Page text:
The Corset Of Your Abdominals : Your TVA

You may not have heard of your TVA (transverse abdominis muscle), but its an extremely important muscle to understand as it as a stabiliser for your entire lower back. It’s one of the main core stabilising muscles of the lumbar spine. A weak TVA is often associated with lower back aches and pain.

The TVA is the deepest of the abdominals and is often referred to as the “corset muscle” because it wraps around your sides and spine. It acts like a muscular girdle of sorts and protects the lower back. Having a strong TVA when you are riding helps with core stability and that stability will allow you to remain stable and more balanced in the saddle.

If you have weak TVA muscles, often the abdominal wall will begin to bulge forward and the pelvis may rotate forward and increase lordosis (inward curvature) in the spine. This can create some issue when you are in the saddle as proper alignment of your joints can be disrupted. Not to mention the effect this has on your stability, then add the force of the horse’s movement to this and you can create all sorts of niggles and pain.

Here is a great video from Ken Hub, explaining more about the anatomy of the TVA.

 

How to Activate the Transverse Abdominis (TVA)

Bracing has been found to be the most effective way to create stability in the lumbar spine. Bracing results in the contraction of the entire core muscle group, and particularly the TVA. The best way to use the bracing technique is to contract and hold the abdomen (don’t suck in the gut as in hollowing) and continue to breathe in and out. Imagine you are getting ready for someone to punch you in the belly, or preparing to lift a heavy object.  The goal is to tighten the muscles without sucking in, or expanding your abdomen, hence the nickname corset.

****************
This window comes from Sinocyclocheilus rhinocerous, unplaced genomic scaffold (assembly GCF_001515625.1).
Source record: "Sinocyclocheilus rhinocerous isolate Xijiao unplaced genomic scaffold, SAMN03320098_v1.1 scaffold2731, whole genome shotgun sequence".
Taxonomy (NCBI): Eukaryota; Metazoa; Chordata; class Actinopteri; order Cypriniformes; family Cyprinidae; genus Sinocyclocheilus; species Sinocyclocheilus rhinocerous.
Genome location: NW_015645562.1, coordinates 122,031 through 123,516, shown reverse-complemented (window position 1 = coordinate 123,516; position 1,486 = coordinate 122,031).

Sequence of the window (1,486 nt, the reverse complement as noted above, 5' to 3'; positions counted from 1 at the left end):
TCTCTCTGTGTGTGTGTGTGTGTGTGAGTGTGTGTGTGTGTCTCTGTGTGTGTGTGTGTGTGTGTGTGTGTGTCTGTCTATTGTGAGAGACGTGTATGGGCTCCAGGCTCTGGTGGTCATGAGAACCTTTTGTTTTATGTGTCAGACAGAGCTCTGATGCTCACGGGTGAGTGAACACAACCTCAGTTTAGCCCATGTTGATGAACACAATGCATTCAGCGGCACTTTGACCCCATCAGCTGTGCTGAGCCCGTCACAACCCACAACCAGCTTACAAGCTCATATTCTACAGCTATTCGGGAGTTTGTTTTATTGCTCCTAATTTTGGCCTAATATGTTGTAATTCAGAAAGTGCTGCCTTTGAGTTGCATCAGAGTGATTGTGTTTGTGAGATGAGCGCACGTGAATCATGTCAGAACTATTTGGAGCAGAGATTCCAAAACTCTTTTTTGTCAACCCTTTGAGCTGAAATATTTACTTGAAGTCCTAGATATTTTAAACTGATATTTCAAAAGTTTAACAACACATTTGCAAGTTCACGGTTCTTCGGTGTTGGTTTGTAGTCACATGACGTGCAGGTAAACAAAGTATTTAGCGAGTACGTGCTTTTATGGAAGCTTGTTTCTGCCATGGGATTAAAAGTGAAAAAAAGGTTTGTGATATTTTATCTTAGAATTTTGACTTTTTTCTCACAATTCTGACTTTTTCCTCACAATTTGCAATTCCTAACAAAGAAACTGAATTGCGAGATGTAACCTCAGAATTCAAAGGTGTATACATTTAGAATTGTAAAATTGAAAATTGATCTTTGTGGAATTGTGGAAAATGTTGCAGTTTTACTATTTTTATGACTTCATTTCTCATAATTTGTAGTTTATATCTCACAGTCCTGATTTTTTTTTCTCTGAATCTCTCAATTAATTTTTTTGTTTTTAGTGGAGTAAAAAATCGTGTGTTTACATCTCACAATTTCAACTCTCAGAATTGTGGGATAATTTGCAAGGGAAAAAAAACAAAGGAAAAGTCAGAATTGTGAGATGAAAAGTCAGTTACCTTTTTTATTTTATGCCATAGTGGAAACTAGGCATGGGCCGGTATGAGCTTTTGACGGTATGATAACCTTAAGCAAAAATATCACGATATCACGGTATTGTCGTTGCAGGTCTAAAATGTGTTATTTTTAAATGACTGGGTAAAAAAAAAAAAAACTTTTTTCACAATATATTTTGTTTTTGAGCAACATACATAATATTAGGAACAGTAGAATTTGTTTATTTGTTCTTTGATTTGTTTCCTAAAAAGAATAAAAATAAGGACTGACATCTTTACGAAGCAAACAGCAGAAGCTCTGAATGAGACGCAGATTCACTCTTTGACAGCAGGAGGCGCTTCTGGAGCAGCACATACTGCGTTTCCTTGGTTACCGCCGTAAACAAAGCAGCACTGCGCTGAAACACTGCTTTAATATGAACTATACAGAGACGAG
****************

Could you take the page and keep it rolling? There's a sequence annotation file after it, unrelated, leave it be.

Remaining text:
Why care about the transverse abdominis?
Since the TVA acts as a muscular girdle, it stabilizes your pelvis and provides support against outside forces and movement. Crucial when we are riding and have the unpredictability of a horse beneath us.  It defends against repetitive physical stresses from various motions your body makes while riding and doing chores around owning a horse. A strong TVA will help you transfer force more efficiently through the muscles, rather than through your back and joints, thus aiding in the reduction of aches and pains (and injuries) caused by related stresses and repetitive movements.

 

How do you get a stronger transverse abdominis?

To start building strength in your TVA muscle, you will need to know how to activate it through a series of “braced” abdominal maneuvers. Then while maintaining that braced position, putting yourself in various other positions to challenge its strength and stamina.

 

1. To Activate Your TVA 

Lay down on your back draw your knees in and place your hands on your belly. Allow your upper body to relax and then think of bracing your middle. I like to picture either someone about to punch me in the belly, or someone come and stand on my belly. It’s that feeling of bracing that you are wanting to create and maintain and then introduce breathing while you maintain that braced belly. Hold for 10 seconds and repeat 8-10 times. Have as much rest in between as you need.

 

2. Hollow Holds